Recent U.S. Court of Federal Claims ("COFC") opinion provides a cautionary reminder to protesters: before challenging the size of a small business at COFC, protesters must first follow the procedures set forth in Small Business Administration's ("SBA") regulations.
In Harmonia Holdings Group, LLC v. United States, No. 19-1421C (Fed. Cl. Apr. 3, 2020), the protester challenged an award decision by the United States Census Bureau, Applications Development and Services Division's (the "Agency") for IT services under General Service Administration’s ("GSA") IT Schedule 70.
The women-owned small business set-aside contract provided a one 12-month base period of performance and six 12-month option periods. The Agency received three timely offerors: Harmonia, Alethix (intervenor), and [redacted], and on September 3, 2019, the Technical Evaluation Team issued the Final Consensus Technical Report provided the following ranking: (1) Alethix, (2) Harmonia, and (3) [redacted]. The Price Evaluation Team ranked offers as follows: 1) [redacted], 2) Harmonia, and 3) Alethix. Harmonia's proposed price was approximately $37.17 million and Alethix's proposed price was approximately $38.22 million.
Following the Agency's award to Alethix, Harmonia filed a complaint challenging, among other things, that "[t]he Agency’s failure to recognize the ostensible subcontractor issue apparent on the face of Alethix’s proposal and refer Alethix to the SBA  for a Status Determination was irrational and contrary to regulation." Though perhaps an interesting way to challenge the award, COFC concluded that the protester's argument essentially "seeks to compel this court to make a size determination by referring the matter to the SBA."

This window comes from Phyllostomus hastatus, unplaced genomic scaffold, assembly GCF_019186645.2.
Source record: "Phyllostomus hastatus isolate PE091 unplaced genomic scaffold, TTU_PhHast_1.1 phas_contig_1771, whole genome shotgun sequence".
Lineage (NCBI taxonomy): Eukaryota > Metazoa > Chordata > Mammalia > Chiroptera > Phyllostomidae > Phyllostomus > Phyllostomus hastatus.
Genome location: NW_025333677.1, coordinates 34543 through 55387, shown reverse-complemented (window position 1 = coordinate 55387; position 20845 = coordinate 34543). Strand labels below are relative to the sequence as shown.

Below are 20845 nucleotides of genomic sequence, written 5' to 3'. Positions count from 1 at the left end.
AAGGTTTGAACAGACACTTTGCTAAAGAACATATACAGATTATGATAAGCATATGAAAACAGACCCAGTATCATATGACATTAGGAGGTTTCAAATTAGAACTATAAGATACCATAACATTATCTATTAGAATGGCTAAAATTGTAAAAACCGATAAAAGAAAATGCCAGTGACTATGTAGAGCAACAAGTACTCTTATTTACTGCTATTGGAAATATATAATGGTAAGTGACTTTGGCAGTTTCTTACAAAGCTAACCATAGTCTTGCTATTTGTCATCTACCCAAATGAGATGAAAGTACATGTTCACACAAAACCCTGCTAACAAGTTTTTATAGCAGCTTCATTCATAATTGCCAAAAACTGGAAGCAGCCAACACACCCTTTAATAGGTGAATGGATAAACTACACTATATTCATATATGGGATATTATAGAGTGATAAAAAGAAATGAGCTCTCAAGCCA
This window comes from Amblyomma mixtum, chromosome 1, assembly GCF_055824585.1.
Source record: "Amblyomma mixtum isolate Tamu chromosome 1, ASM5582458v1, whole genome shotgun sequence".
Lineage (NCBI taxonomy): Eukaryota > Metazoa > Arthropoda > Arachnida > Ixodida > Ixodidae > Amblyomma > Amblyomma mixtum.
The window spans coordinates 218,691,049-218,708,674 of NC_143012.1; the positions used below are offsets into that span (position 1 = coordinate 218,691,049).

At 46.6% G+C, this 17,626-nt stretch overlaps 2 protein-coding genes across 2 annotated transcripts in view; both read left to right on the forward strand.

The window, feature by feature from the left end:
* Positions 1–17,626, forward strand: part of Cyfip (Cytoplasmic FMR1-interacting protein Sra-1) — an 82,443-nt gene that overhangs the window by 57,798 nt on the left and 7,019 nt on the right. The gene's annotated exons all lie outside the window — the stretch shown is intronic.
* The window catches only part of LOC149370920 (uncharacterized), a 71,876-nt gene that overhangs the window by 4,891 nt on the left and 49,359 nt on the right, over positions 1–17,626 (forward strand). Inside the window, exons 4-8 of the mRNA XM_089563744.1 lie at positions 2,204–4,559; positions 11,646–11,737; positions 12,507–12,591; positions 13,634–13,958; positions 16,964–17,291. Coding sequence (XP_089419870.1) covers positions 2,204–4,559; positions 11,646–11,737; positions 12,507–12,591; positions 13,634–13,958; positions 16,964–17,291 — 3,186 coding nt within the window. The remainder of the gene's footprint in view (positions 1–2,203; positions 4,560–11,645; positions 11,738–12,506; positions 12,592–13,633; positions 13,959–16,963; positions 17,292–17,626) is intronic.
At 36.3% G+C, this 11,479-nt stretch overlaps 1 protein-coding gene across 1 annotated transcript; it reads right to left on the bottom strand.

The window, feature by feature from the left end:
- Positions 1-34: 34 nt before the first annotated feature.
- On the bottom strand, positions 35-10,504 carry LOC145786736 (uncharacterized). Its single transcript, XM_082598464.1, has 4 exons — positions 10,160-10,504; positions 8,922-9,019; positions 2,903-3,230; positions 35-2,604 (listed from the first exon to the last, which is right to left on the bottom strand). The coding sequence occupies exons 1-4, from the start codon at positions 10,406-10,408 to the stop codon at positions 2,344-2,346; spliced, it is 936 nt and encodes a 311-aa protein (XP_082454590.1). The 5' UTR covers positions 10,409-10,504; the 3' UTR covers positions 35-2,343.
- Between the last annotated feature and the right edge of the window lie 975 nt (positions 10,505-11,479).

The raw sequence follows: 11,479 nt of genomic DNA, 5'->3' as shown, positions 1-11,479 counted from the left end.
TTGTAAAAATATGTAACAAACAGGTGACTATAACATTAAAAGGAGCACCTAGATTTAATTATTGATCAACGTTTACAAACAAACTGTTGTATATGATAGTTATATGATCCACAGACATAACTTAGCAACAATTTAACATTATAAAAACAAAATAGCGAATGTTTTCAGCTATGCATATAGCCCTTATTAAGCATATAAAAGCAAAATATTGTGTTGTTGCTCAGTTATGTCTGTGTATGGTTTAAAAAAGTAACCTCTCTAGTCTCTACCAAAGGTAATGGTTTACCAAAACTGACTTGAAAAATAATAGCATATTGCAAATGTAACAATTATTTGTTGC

Given that COFC construed the protester's argument as a size protest, Harmonia was required to follow the size protest procedures set forth in SBA's regulations prior to making the argument before COFC. In dismissing this count, COFC explained at length the doctrine of exhaustion of administrative remedies. The court noted that the doctrine "governs the timing of federal-court decision making," and reiterated Supreme Court precedent that "that no one is entitled to judicial relief for a supposed or threatened injury until the prescribed administrative remedy has been exhausted." 
To that end, COFC recognized that the SBA has particular procedures regarding a concern’s self-certification as a small business for a particular procurement, noting that SBA regulations "provides explicitly that this administrative remedy 'must be exhausted before judicial review of a formal size determination may be sought in a court.'"  Given the framework under which size protests are governed, COFC concluded that because the protester "did not raise this issue with the Agency, nor did the SBA make a size determination before or after award was made, the court declines to make a post-award size determination, or refer to the issue to the SBA."
This protest provides a cautionary reminder to small businesses on the procedures that must be followed (including timeliness rules) before COFC will entertain a size protest. As a reminder, contractors need to move quickly as size protests must be filed shortly after learning the identity of the prospective awardee.
 McKart v. United States, 395 U.S. 185, 194 (1969) (quoting Myers v. Bethlehem Shipbuilding Corp., 303 U.S. 41, 50-51 (1938)).
 See generally 13 C.F.R. §§ 121.1001–121.1010; see also Taylor Consultants, Inc. v. United States, 90 Fed. Cl. 531, 547 (2009) (quoting 13 C.F.R. § 121.1101(a)) (emphasis in original).
. . .
#govconjudicata #govcon #sizeprotest #cofc